Thanks but no thanks...
|Photo by Jakayla Toney on Unsplash
Yesterday, I had a catch up with a writer friend of mine, and we spent a bit of time talking about rejection.
Getting rejections is par for the course for a writer. You would be hard pressed to find a writer who has never received one. I think one of the most valuable skills I have gained in the decade I have been a professional writer is learning to cope when a publisher or a competition or an agent says 'Thanks, but no thanks.'
Writer and illustrator Mari Andrew posted a series of sketches on her Instagram account which showcased the range of different rejections she has received for her work (including one where they don't even bother to get her name right). You can look at those HERE.
It's nice to know that with enough time, even the harshest rejections can become something to laugh about, right? This made me think about my own best and worst rejections that I've received as a writer. The best are easy to pinpoint-- the kindest rejections I've received on more than one occasion have always come from Westerly magazine, and the thing that makes them easier to cope with is how personal they feel. They're never long, and they don't give individual feedback, but they're also not "Dear Writer, thanks for your time submitting your work to us but we don't want it."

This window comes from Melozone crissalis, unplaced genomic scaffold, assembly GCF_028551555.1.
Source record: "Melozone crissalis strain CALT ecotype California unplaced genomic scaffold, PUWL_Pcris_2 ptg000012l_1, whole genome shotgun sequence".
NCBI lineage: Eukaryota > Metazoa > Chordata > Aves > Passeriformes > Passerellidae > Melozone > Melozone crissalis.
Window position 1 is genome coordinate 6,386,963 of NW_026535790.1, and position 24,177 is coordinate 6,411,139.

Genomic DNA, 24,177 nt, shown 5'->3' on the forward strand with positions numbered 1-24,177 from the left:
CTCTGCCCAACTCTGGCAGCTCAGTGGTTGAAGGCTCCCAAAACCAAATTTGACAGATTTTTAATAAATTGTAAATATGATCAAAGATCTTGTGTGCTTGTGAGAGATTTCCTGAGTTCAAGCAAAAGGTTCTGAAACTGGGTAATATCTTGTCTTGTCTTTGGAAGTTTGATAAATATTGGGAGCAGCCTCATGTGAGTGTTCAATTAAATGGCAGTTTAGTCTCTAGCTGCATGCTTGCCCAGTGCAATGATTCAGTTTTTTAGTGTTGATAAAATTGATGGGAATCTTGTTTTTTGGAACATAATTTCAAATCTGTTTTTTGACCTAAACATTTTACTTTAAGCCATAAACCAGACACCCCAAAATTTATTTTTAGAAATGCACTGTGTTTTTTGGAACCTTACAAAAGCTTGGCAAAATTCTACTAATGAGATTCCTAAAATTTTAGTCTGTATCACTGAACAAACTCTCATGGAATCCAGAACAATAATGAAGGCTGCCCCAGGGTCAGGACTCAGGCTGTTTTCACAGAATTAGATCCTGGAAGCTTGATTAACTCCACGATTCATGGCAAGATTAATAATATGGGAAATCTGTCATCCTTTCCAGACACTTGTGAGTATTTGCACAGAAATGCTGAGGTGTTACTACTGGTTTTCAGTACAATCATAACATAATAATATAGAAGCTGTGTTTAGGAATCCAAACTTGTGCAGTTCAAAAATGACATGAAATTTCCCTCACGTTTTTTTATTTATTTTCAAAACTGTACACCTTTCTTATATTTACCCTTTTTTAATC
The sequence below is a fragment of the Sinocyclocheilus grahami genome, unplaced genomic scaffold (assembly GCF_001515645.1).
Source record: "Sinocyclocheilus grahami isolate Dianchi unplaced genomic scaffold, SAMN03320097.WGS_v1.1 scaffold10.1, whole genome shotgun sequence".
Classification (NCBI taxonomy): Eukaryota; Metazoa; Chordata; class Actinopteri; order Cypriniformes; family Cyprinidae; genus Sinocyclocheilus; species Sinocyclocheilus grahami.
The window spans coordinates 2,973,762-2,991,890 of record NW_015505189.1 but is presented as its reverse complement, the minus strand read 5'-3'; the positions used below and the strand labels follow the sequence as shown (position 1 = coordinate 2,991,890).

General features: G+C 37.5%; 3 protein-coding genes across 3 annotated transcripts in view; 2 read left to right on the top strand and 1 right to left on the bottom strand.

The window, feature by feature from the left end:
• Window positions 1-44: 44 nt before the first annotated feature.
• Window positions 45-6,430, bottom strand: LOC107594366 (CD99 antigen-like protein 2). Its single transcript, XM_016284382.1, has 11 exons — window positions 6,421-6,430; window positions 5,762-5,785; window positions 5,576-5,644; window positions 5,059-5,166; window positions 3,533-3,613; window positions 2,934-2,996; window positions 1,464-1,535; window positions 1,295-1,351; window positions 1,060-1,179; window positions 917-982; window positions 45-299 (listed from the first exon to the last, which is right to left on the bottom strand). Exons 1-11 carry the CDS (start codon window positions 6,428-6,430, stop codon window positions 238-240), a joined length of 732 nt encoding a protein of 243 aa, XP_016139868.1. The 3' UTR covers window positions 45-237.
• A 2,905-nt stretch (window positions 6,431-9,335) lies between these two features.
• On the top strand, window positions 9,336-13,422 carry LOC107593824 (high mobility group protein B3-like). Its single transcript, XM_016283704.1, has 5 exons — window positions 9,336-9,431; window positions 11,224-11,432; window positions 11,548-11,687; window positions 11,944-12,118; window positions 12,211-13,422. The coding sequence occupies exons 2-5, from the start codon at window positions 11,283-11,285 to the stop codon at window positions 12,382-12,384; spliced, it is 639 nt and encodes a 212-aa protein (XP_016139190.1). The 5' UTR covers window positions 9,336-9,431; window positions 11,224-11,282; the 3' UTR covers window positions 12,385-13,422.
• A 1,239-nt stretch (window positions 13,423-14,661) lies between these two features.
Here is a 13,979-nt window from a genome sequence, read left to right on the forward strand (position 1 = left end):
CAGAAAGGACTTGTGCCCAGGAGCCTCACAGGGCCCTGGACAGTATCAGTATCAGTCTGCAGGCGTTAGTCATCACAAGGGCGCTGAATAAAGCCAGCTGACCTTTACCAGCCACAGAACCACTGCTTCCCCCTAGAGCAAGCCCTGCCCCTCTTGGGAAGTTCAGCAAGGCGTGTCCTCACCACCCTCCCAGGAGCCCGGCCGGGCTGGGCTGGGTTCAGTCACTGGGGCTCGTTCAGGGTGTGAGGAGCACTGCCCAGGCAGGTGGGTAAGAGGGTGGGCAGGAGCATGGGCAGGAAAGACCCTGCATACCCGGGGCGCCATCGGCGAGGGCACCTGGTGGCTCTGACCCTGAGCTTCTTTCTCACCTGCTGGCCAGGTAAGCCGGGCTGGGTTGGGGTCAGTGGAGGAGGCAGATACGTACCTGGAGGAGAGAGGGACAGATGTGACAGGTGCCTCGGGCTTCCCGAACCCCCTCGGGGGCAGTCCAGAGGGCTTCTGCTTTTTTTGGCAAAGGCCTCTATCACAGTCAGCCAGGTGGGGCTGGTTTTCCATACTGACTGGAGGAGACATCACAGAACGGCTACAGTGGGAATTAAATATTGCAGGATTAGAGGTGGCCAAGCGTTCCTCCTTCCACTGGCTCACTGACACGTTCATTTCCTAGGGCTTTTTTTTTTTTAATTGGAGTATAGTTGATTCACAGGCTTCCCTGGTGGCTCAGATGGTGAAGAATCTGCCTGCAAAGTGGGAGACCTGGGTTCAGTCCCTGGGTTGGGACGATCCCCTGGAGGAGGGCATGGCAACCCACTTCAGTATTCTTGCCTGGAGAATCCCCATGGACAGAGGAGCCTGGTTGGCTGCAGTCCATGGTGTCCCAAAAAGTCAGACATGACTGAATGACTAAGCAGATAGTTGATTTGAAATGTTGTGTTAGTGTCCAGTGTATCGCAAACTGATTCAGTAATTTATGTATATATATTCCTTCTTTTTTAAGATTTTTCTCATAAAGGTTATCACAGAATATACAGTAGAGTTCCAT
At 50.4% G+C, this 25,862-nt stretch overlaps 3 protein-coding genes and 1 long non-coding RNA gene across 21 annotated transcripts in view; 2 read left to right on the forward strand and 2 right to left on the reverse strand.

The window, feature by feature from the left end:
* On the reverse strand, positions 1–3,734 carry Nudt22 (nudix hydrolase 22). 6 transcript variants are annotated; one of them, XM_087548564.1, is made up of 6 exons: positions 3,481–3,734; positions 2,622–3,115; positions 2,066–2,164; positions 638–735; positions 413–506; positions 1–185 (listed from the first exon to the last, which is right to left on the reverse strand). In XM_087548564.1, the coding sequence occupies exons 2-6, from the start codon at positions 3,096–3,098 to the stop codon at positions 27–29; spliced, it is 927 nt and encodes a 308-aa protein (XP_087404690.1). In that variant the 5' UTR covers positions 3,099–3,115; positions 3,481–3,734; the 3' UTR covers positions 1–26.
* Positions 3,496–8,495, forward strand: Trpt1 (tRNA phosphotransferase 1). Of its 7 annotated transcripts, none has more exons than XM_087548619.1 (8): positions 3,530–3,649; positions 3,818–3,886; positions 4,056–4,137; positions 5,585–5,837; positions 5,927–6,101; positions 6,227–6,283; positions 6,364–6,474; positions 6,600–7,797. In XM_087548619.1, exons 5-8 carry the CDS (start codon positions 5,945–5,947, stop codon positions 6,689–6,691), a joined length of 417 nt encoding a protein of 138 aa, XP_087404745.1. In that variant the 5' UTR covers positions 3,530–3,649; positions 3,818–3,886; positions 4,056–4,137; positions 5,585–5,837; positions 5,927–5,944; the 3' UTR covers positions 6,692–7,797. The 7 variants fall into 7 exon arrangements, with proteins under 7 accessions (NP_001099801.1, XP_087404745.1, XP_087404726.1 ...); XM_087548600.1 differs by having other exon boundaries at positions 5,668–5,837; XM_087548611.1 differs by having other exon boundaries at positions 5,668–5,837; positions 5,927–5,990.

The worst rejection I ever received was also personal to me but it was blunt and discouraging at the time. Now, several years later, I actually find it really funny. I won't name names, because that's not helpful, and because based on my history of weak pitches, I probably did deserve to be rejected. But getting an email less than 24 hours after pitching that said my book sounded 'boring' really hurt.
Someone once told me that the difference between writers who get published and those who don't is the ones who get published eventually are the ones who didn't give up along the way.
I know I'm not the only one who has sometimes felt so disheartened that giving up was tempting, though.
So what have I learned from rejection?
* To practice my pitching skills even if I don't like pitching
* To talk to my writer friends when I'm in need of a pick me up
* To think about writing like I would think about my day job sometimes. This is the assignment, that is the due date, this is the feedback. It's not a reflection of me as a person that it was rejected, it just wasn't fit for purpose. (Clinical, I know, but it helps.)
What was the worst rejection you ever received? Let me know in the comments.